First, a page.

For a project tackled in partnership with Charles Taylor Woodwork, Smith & Garratt have been visiting the ground-breaking, nautically-themed V&A at Dundee all this year, and have seen it develop from a curvaceous dark grey hulk – not unlike a nuclear sub – to towering cliffs with a thousand bespoke concrete ledges wrapping its uneven contours. The building is designed by renowned Japanese architect Kengo Kuma, whose designs include the twisting Rolex tower in Dallas, with gardens at each cleverly mis-fitting layer; and the Daiwa Ubiquitous Computing Research Building in Tokyo, which has a skirt clad in cedar ‘scales’ modestly covering its splayed steel legs. Not our usual fare of traditional and historic buildings, I hear you remark, but our purpose is true to form … we have been installing Charles Rennie Mackintosh’s Oak Room as the centrepiece of the Scottish Design Gallery. Our room is big. Its outer frame was erected in January, so the gallery could be shaped around it; the restored interior was reconstructed in June, so the big stuff was out of the way before more delicate exhibits began to arrive.
During three days of private views and press events leading up to the V&A’s opening today, I found Mr Kuma immensely calm, assured and impeccably polite. I thought him distant until we got talking about seascapes and the cliffs that inspired his V&A design. He spoke of different rock formations, and of gulls wheeling and crying against the noise of the crashing sea during a hectic nesting season.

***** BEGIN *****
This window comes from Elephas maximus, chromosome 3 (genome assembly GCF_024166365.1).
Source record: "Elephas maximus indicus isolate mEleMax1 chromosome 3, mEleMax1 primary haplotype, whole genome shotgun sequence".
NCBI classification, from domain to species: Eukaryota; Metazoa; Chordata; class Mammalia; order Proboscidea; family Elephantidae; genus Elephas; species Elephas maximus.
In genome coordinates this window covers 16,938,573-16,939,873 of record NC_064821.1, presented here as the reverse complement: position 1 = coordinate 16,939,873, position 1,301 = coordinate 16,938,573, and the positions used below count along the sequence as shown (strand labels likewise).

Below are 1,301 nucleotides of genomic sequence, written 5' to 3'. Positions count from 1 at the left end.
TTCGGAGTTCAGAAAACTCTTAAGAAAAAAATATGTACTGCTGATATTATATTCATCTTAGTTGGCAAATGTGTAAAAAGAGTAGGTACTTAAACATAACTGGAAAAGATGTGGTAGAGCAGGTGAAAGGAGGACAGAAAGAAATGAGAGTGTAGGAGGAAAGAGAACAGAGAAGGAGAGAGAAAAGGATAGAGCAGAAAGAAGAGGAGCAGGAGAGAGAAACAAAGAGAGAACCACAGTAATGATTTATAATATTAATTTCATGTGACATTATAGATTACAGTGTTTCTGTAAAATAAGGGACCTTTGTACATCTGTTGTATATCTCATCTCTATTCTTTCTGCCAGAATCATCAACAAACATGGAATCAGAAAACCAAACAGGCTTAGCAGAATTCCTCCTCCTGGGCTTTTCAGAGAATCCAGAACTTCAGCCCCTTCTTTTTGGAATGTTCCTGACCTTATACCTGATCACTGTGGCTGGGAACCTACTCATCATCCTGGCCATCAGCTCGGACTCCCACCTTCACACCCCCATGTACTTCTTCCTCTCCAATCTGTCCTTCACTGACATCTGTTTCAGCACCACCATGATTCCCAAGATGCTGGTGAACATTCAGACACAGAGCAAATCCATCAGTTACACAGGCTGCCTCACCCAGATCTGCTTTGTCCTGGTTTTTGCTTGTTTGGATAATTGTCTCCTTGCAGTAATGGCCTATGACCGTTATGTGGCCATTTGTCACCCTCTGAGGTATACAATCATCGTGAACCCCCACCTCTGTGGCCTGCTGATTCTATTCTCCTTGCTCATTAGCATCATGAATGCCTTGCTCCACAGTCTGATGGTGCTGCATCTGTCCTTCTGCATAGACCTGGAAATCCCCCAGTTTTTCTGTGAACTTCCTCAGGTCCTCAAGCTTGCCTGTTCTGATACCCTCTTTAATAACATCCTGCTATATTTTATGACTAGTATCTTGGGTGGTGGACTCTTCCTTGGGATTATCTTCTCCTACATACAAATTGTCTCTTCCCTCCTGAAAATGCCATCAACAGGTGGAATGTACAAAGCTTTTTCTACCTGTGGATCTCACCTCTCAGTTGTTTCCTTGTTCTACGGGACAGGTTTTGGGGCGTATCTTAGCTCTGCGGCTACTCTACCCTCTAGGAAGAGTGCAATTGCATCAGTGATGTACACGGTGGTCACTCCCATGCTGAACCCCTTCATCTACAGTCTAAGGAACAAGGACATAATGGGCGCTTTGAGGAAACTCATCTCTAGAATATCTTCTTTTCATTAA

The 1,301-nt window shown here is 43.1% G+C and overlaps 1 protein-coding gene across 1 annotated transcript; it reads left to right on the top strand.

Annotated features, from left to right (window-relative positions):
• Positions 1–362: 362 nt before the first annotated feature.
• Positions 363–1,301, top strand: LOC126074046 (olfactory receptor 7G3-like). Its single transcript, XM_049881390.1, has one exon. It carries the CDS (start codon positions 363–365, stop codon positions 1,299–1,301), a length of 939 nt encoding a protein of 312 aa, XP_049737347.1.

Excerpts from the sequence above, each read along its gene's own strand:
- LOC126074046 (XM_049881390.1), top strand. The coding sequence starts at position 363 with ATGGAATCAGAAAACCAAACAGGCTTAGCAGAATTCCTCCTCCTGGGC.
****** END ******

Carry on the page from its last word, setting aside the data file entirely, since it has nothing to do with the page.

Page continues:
The Oak Room appears comfortable in its new home. Mackintosh was an artist-architect who drew his inspiration from nature and Kuma is obviously from the same mould, albeit a century later … with all the technology and materials of the last 100 years to be harnessed. When Mackintosh unveiled his dark, rhythmic, strangely soothing space, picked-out with coloured glass and innovative electric lighting that played geometric patterns across its oak faces, it was radical – nothing like it had been seen before. Even today, we notice people slow down upon entering, pausing to drink it in.
A by-product of the research necessary to tackle the restoration of a serious Mackintosh piece is an impression of the designer as a person, and I get the impression of a complex and difficult man. He was uncompromising and probably moody – impatient with those who didn’t ‘get’ his ideas … which, as they were novel, must have been many. His place in the history of design is as an original thinker and innovator. As a student Kuma says he “greatly admired” Mackintosh, “it is fitting to have the Oak Room at the heart of the gallery”.
The new V&A on Dundee’s waterfront is also strangely soothing. It manages to be both vast and comfortably accommodating – a refuge from the thundering traffic and the city beyond. When I point out the lack of seagulls at this time of year and present Kengo with an inflatable one, he breaks into a genuine, warm, transparently scrutable smile.